Rebuilding Dreams 1
Two years ago – Minot and the whole Souris River valley were hit hard by record flooding – brought on by a wet winter and spring, with a heavy rain that was an exclamation point.
The city continues to work on recovery from the devastating flood. In the first of a series, Prairie Public’s Dave Thompson updates how the city is recovering.
It was the new flood of record for the Souris valley. And it easily dwarfed any previous record.
“What the flood that we experienced in 2011 – both in peak flow and in volune – was 2 to 2 ½ times the previous peak<' said Greg Wiche with the US Geological Service. "It puts that flood so far out there. It isn’t just a little larger – it’s way outside the bounds of anything we had seen.”
Wiche says it began that winter – with snow after snow, setting records. Then heavy rain hit in northwestern North Dakota, as well as Saskatchewan and Manitoba.
“We seemed to bounce along for about 50 to 60 days, and we just could not get relief long enough to get the system back down," said Wiche. "So then by early June, when the big rains came in southern Saskatchewan and northwest North Dakota, there was no storage left on the landscape, or in the reservoirs, or in the system. It was a matter of using up everything you had in reserve. Wetlands were full, sloughs were full, reservoirs were full. And so you had it all stacked against people living along the Souris.”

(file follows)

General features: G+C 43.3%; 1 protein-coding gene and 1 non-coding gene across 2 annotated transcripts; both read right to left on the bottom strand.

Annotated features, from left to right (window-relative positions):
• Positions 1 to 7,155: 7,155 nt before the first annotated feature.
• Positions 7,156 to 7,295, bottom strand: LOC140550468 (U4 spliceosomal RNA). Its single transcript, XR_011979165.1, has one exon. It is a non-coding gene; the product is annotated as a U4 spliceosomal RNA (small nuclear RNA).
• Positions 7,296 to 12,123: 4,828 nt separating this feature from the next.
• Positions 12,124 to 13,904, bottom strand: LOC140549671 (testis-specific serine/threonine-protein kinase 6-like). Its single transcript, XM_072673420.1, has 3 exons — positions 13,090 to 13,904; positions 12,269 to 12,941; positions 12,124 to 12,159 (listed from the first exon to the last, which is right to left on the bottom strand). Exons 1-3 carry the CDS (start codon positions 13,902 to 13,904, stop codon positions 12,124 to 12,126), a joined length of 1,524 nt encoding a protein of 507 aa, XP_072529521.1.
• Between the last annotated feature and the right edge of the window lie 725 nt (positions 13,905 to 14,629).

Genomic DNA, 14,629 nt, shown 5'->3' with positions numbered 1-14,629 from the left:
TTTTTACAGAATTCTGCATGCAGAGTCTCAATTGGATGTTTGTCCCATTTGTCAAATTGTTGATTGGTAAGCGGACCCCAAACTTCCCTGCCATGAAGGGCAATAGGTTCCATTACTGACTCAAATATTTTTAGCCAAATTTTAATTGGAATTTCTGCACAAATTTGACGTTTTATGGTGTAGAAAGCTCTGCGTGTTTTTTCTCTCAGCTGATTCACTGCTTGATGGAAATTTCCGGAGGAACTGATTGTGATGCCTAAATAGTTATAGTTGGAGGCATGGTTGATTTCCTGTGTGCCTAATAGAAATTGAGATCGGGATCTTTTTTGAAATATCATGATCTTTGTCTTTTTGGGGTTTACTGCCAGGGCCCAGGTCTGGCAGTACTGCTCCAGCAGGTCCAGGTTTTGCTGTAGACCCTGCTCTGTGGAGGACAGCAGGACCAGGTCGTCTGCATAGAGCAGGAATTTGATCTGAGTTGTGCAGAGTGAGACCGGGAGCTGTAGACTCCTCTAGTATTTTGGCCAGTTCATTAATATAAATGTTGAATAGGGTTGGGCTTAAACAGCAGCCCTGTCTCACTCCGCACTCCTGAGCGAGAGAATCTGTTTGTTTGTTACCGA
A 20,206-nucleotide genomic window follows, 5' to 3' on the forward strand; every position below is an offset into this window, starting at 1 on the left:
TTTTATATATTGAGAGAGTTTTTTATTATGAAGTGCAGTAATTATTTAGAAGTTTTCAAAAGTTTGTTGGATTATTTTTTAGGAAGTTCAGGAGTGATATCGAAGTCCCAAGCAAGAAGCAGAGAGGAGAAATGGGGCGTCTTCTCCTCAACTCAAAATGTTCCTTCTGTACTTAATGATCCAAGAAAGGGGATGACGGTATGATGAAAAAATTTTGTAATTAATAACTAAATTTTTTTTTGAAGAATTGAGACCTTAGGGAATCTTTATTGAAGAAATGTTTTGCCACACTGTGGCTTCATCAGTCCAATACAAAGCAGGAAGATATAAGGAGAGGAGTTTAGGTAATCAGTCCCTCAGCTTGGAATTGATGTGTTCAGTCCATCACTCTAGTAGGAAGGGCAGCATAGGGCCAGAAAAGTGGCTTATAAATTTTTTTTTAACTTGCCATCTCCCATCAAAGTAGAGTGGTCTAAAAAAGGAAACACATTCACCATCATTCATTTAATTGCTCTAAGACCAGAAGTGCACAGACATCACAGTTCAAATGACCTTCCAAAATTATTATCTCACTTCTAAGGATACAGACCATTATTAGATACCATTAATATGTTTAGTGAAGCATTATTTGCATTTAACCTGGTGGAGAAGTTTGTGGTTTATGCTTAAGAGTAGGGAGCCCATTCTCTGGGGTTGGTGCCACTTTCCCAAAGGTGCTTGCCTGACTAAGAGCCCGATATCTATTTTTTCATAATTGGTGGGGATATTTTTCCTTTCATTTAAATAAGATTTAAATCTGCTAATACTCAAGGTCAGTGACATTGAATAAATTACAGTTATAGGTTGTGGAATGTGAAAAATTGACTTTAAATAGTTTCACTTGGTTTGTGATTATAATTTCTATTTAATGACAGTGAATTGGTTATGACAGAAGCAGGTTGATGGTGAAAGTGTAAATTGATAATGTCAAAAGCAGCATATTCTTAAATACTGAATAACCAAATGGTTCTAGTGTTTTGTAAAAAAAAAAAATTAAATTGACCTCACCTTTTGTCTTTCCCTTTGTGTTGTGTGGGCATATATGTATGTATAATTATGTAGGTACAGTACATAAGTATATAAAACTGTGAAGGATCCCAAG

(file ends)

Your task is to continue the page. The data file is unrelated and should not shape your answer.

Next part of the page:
The numbers tell the story. 2800 homes damaged or destroyed. 12-thousand people evacuated. Two years later, there are still reminders of the massive flood. But the city is getting back on its feet.
“From 2011, there was only one way for the valley to go – and that was up,” said Minot Mayor Curt Zimbelman. “People really dug in and done a tremendous job of rebuilding. We’ve got a long ways to go. I think the people are feeling better about where we’re at, where our community’s at. You can just feel it in the air, that we’re starting to get ahead of this thing a little bit.”
Zimbelman says about 1800 homes have been rebuilt, and another 300 are still being worked on.
"Then there are those homes that haven’t been touched since the flood., Zimbelman said "And this summer, we’re going to have to do something with those homes.”
And that means a round of buyouts.
“The state Legislature this round has generously given us about 60 million dollars to do more engineering, and to do acquisitions, so we can acquire some of these homes that people knew they were in the diversion or they were in an area that we wanted – we’re gonna need for the flood control project.”
That project will consist of a diversion, to straighten out some of the river channels through town, as well as a diking system. Zimbelman says it will be phased in. He says the city is going ahead with a plan to build the dikes to protect Minot from the 27-thousand-400 cubic feet per second flow from the 2011 flood. Zimbelman says the engineering firm the city hired to look at flood control also looked at scaling the dike size back.
“But what we found is – there’s very little savings from moving the size of the flood down, just because of all the pumps and all the things that you have to have that go along with the project.”
Zimbelman says the major challenge facing Minot is housing. Already, housing was at a premium, because of the oil industry. The flood just added to the problem. But Zimbelman says having the oil boom was also a positive for the city.
“Had we not had the oil boom, I think things would have been tougher for us," Zimbelman said." That at least kept the economy going. “
Zimbelman says he believes people will see that, over the next several months, the city will catch up with the needs especially for low-to-moderate income housing. But he says there is work to be done.